Chris Brown, Hayden Christensen, Idris Elba, Matt Dillon, Paul Walker, T.I.
John Luessenhop, Avery Duff, Peter Allen, Gabriel Casseus
First things first. I have a confession.
I don't care for Chris Brown. Truthfully, I don't much care for any man who has been convicted of going whup ass on his girlfriend, spouse, child or, for that matter, any other human being.
So, imagine my surprise (sarcasm duly noted) when it was announced that one of our most recent poster boys for thugdom would be featured in this film, produced by and starring fellow rapper and a recent prison release himself T.I.
To his credit, Chris Brown did not try to revive his cinematic career with anything like This Christmas, a spiritually tinged family film that would seem out of reach of the actor at this point in his career no matter how much a judge praises his recovery work.
This doesn't mean that this review of Takers is inherently biased. Far from it. If anything, it's difficult to watch Takers without just a touch of sadness at the unfortunate decline of a spirited, talented young man with an undeniably strong screen presence and a bright future. While it may seem odd for Brown to tackle what is essentially a heist film at this juncture in his career, Takers is a good career move for the young actor - a film that is stylish and well produced without serving up too many reminders of the baggage with which the actor arrives.
Did I mention that Brown, along with the always dependable Idris Elba, happens to be one of the film's highlights?
Takers is about people who, well, take. They take things. They are thieves, essentially, but they are extraordinarily gifted thieves. The film kicks off with a rather amazing bank robbery led by Gordon (Elba) and his gang that includes best buddy John (Paul Walker), brothers Jesse (Chris Brown) and Jake (Michael Ealy) and A.J. (Hayden Christensen). There is another member of the crew, Ghost (T.I.), who has managed to spend some time in prison without ratting out the others and gets released spouting out Genghis Khan and fantasizing about a well planned super score for which he wants the support of Gordon and the gang.
Almost against his better judgment, Gordon gets drawn into Ghost's big plans and, along the way, director John Luessenhop draws us into the action with shots about as pretty and stylish as a Michael Mann film if this would happen to be Mann's first ever film.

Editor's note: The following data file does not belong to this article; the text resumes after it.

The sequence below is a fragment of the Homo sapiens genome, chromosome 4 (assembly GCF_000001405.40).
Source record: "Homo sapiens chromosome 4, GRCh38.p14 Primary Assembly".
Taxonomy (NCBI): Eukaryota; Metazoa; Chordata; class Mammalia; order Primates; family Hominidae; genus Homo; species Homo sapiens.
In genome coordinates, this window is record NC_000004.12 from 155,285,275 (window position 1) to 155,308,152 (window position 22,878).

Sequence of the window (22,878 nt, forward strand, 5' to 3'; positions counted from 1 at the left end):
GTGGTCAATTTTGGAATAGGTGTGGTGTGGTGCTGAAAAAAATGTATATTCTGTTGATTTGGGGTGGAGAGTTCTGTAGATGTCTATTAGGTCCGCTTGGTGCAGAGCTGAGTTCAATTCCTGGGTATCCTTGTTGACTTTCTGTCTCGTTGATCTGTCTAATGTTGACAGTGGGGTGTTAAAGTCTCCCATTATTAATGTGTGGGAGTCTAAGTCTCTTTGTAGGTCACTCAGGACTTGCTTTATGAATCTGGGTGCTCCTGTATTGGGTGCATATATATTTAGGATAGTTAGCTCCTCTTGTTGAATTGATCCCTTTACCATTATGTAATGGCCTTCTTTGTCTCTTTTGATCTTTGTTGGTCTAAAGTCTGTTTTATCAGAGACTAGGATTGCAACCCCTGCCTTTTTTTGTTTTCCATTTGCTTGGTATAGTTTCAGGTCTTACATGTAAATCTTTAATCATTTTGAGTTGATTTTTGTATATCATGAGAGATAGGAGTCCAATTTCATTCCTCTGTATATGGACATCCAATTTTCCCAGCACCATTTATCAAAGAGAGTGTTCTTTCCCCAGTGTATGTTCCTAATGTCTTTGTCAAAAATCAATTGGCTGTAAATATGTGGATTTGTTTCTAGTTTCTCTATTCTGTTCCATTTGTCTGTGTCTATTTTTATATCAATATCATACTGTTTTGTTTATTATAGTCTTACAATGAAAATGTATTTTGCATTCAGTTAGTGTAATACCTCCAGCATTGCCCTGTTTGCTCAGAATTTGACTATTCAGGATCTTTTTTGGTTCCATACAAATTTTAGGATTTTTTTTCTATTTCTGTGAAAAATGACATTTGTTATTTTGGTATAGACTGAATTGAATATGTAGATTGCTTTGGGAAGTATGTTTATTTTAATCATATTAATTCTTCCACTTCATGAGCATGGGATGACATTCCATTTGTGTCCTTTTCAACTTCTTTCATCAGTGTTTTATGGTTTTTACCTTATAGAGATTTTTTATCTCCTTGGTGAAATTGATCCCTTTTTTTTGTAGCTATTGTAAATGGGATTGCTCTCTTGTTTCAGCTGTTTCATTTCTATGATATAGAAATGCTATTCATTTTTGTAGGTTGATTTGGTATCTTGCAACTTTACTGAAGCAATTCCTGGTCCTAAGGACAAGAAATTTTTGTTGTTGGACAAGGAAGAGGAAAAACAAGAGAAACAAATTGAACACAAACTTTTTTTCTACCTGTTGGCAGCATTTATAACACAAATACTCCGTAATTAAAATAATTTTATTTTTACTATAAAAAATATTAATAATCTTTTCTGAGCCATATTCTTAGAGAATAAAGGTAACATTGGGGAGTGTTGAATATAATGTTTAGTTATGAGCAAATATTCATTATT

For a film that is remarkably polished, Takers is remarkably lacking in actual shine. Virtually every frame of Takers screams out style from the fashion designer suits to the Dom Perrignon and the luxurious penthouse apartments to the luscious babes, including a very non-blue Zoe Saldana, who moves over from Ghost's girl to that of Jake.
Luessenhop and D.P. Michael Barrett have infused Takers with camera work that feels like it's taken out of a Michael Mann paint-by-numbers set, complete with the opening bank robbery and its exquisite scene of Brown running through traffic along with a rather remarkable armored-car robbery and scene after scene of beautiful sunsets and busy, blurried streets.
Among the crew, Elba and Brown shine most brightly with performances that are electric and intense. While every character in Takers is one-note, at the most, both Elba and Brown bring those notes to life with energy and substantial pizzazz. Matt Dillon and Jay Fernandez are here as the cops trailing after the gang, though they aren't much more than cardboard cut-out cops with the usual cardboard cut-out caricatures.
As nearly anyone would acknowledge, in an action thriller simply being stylish and filled with action is quite nearly enough to create a successful film. While this is true, Takers falters greatly due to the laughably awful dialogue by a quartet of writers that includes Luessenhop and Paul Haslinger's overwrought original score that makes every scene sound a heck of a lot more important than what's actually showing on the screen.
Far too stylish for its own good and filled with dialogue that elicits unintended laughs, Takers is a beautiful to look at film that seems to want to find a comfortable existence between Michael Mann and Clooney's Ocean films. In the end, the film never manages to distinguish itself as anything more than a stylish, urban drama serving as a comeback film for both Brown and T.I. In this case, decent is disappointing as Luessenhop clearly has a gift for the visual and a strong sense of action style. Working with a better script, Takers might actually be worth keeping.
© Written by Richard Propes
The Independent Critic